• Banks have an enhanced ability to collect borrower information* and secure non-lending business with the borrower, including providing debt advice or underwriting services, something non-banks struggle to provide. 
  • Relationships with banks can also lead to better loan terms, especially when borrower transparency is low, which may be the case for risky borrowers during crises. 

So, are relationships still that important in a digital world? The answer depends on the ability of non-bank lenders to access and process available data. By leveraging valuable insights from data, non-bank lenders can gain a better understanding of the market. They can also evaluate and improve their internal efficiencies and processes. This introspective period allows them to equip themselves with the best possible tools and strategies to capitalise on the market's recovery. 

This is where smart solutions come into play. By partnering with a credit risk expert that offers a dynamic portfolio solution, non-bank lenders can harness the power of AI-driven technology in providing a comprehensive understanding of the macroeconomic situation while offering deep insights into their individual portfolios.  

Capable of processing vast quantities of structured and unstructured data, intelligent solutions allow non-bank lenders to identify patterns and respond to changing circumstances, providing access to:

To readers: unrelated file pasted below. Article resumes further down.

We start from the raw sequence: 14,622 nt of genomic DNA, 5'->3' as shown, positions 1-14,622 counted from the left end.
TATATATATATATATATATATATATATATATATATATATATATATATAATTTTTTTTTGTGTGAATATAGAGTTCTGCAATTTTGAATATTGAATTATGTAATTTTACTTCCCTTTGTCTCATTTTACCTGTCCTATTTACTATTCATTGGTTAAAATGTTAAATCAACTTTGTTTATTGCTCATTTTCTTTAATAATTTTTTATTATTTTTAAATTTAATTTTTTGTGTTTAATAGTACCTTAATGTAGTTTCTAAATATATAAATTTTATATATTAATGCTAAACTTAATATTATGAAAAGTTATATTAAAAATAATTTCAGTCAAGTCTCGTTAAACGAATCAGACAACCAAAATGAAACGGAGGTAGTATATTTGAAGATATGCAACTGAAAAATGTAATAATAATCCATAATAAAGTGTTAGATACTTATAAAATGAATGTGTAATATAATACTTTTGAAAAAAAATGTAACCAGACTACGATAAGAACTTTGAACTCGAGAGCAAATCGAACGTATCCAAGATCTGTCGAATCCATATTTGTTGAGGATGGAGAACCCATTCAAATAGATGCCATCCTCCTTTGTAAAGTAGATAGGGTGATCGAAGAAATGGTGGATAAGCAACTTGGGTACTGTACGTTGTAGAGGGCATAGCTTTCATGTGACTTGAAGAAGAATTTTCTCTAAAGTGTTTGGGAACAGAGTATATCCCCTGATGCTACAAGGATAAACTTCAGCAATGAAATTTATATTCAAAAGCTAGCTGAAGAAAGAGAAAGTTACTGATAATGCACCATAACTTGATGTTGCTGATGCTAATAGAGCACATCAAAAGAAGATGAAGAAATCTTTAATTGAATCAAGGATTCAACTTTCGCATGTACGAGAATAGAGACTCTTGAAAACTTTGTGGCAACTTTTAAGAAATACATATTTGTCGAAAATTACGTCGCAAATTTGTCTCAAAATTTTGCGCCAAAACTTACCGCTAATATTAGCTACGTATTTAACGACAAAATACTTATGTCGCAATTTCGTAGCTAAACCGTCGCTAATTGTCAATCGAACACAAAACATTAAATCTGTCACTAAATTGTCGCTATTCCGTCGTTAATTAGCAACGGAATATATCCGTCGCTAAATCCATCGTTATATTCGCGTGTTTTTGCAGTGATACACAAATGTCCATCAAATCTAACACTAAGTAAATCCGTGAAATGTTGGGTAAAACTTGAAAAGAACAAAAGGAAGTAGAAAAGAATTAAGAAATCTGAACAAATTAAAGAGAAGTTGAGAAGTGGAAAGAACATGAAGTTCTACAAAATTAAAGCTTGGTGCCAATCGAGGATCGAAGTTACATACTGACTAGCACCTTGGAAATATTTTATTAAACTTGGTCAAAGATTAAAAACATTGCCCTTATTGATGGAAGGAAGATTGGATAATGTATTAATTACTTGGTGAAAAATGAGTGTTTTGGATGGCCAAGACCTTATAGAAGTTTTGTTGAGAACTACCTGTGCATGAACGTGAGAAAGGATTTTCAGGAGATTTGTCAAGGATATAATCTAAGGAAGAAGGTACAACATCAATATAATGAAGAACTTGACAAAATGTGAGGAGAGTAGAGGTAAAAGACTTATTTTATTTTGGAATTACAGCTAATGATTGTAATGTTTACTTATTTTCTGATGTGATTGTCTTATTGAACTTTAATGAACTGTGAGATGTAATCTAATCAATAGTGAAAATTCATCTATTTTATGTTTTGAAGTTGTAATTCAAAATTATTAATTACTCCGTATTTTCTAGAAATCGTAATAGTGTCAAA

• Market trends: Non-bank lenders can identify market trends through the analysis of real-time data, helping them stay informed about evolving market conditions. 
  • Customised alerts: Some smart solutions allow non-bank lenders to set personalised alerts for issues that are most relevant to their portfolio, ensuring they stay updated on critical developments. 
  • Stress testing: Non-bank lenders can subject their portfolio to stress tests, evaluating their resilience and performance under different scenarios. This helps them assess the potential impact of adverse events and make proactive adjustments. 
  • What-if scenarios: Some solutions enable lenders to simulate "what if" scenarios, allowing them to evaluate the potential outcomes of different market conditions and adjust their strategies accordingly. 
  • Real-time analyses: Non-bank lenders receive real-time analyses and updates based on up-to-date data, empowering them with accurate and timely information for decision-making. 

While non-bank lenders may currently be facing challenges due to high inflation, this period can serve as an opportunity for them to strengthen their position. By leveraging an advanced portfolio solution to streamline, simplify, and consolidate processes, non-bank lenders can maintain a proactive approach to the current and future health of their portfolio, positioning themselves for a successful comeback when the market bounces back. 

To learn more about Wiserfunding’s portfolio solution, click here. 


* BIS report, Non-bank lending during crises (published 2023) 

* The Journal of Finance, Insiders and outsiders: The choice between informed and arm’s length debt, Rajan, R.G. (published 1992)